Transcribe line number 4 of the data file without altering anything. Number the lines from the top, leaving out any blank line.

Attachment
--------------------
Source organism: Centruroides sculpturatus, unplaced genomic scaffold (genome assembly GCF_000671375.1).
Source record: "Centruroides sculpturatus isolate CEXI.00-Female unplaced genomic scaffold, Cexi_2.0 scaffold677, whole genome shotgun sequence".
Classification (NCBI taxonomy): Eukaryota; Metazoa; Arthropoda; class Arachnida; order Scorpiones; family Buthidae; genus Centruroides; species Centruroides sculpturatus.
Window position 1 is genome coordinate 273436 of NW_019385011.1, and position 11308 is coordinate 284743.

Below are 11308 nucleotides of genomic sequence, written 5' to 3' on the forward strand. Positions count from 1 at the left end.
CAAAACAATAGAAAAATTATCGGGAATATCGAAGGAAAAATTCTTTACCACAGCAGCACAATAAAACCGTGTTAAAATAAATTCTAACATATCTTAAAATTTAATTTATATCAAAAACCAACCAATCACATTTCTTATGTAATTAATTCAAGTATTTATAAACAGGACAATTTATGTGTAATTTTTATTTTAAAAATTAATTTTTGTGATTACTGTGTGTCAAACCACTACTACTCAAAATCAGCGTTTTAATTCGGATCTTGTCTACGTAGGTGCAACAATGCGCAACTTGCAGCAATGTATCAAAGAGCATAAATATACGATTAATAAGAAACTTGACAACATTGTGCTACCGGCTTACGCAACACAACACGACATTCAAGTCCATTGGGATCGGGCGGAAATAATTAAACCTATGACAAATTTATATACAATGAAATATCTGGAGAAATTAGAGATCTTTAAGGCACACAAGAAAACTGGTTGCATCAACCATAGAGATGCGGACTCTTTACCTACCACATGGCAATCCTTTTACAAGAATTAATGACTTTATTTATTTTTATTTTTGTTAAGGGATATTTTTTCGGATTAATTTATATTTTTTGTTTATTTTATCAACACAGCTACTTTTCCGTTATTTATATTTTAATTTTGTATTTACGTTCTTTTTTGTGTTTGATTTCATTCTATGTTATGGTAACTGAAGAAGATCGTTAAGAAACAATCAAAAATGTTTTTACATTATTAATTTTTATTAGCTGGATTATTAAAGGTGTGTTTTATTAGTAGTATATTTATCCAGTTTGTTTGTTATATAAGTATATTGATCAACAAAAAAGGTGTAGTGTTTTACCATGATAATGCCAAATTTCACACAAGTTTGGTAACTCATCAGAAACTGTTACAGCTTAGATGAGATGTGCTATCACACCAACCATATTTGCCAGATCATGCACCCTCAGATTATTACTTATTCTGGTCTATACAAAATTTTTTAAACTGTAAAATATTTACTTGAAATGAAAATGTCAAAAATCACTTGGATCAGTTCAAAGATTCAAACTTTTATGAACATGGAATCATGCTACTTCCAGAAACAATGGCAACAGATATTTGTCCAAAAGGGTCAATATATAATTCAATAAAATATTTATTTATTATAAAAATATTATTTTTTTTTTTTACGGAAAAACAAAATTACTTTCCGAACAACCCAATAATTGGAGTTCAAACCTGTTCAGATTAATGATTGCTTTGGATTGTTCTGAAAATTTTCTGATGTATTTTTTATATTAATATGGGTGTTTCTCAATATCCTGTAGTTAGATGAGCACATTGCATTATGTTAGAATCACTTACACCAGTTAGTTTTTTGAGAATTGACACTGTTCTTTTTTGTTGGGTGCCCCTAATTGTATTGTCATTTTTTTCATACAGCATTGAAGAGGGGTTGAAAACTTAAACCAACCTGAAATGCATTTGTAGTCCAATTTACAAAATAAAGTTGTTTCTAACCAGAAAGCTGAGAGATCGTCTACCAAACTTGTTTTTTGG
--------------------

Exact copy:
Window position 1 is genome coordinate 273436 of NW_019385011.1, and position 11308 is coordinate 284743.